Tim McGraw is setting the table for change.
The country star was profiled in the Wall Street Journal last week about his changing career. The piece delves into country music’s challenges in the social networking world, and serves as an umbrella article about how country artists are using MySpace, Facebook, Twitter, and other tools of modern era to expand their reach.
But the real goal of the article was to set the table for Tim McGraw to evolve.
He has recorded an album using some guest star musicians… the guitarist from Paul McCartney’s band… the keyboard player from Foo Fighters. He has hired new management, the same company that steers the career courses of Dave Matthews and Phish. His new endorsements go beyond NASCAR, and include Gilette and Outback Steakhouse. And he has recorded new music that has an edge not previously heard in his work.
As Tim was quoted as saying in the article, he is a 42 year-old married father and ”singing about country boys and girls getting down on the farm doesn’t ring true after a certain point.”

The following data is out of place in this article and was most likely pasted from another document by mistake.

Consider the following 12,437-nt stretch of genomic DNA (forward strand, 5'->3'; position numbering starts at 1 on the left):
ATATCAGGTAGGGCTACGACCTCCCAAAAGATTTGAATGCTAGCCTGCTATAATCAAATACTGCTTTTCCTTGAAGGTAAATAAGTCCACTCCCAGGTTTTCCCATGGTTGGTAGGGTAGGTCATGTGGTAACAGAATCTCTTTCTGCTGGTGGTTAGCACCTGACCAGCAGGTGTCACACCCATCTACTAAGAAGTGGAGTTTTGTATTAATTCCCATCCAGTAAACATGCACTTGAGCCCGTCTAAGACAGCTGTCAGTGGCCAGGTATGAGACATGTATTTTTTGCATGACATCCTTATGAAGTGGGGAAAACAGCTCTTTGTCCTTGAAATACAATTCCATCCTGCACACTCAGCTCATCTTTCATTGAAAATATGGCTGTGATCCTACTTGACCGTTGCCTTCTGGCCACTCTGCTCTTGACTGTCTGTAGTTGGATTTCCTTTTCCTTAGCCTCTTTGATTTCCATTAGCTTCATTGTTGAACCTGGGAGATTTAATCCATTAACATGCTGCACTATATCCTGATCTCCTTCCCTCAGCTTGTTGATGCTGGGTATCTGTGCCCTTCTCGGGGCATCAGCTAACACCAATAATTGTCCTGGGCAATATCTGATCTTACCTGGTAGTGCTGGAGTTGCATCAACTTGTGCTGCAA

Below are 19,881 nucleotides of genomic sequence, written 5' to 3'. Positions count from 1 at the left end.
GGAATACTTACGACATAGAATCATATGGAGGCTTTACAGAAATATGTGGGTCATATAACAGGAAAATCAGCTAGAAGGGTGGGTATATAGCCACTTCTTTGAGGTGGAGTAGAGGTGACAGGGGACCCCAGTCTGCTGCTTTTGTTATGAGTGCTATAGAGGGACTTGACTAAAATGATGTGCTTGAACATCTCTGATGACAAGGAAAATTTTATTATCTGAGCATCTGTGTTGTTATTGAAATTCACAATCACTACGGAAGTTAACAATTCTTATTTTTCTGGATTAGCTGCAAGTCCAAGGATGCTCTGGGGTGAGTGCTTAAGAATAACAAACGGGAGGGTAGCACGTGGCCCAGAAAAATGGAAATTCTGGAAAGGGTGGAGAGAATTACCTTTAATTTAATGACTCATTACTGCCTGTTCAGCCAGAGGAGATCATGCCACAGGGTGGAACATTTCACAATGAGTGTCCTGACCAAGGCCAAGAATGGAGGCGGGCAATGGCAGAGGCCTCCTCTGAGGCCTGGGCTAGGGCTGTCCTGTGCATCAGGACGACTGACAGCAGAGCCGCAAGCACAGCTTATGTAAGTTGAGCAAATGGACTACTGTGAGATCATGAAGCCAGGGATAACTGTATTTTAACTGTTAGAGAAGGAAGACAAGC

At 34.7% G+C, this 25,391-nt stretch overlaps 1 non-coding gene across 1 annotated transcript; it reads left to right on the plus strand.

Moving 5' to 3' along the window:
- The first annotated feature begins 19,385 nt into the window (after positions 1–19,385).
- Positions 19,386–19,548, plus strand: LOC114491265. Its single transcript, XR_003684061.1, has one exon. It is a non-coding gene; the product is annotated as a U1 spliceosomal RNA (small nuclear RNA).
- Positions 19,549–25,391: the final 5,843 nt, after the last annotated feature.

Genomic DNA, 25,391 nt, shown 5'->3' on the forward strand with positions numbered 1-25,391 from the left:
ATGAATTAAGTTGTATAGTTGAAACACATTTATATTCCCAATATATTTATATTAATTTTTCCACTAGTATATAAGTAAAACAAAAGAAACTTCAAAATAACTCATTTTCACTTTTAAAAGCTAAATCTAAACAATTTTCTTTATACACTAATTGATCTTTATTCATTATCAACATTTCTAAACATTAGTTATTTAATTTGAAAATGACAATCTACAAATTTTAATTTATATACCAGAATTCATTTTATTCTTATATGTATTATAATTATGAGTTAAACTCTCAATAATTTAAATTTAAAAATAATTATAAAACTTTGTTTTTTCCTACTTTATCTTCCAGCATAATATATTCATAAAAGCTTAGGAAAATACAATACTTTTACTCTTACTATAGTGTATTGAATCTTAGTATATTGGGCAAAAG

Clearly Tim McGraw sees himself growing into a more mature performer with a new sound that his fans are not used to hearing.
These steps all serve the create the perfect environment for that change.
People don’t fear change itself. Most people accept that change is inevitable.
People fear discomfort. They fear the unexpected. They fear being left behind. They resent the unanticipated.
But if you carefully set expectations for change, it becomes far less frightening.
Let your customers know your brand is evolving.
Seek their input.
Communicate with them.
Tell them why.
With smart planning and communication, the Tim McGraw brand will enjoy a very successful evolution.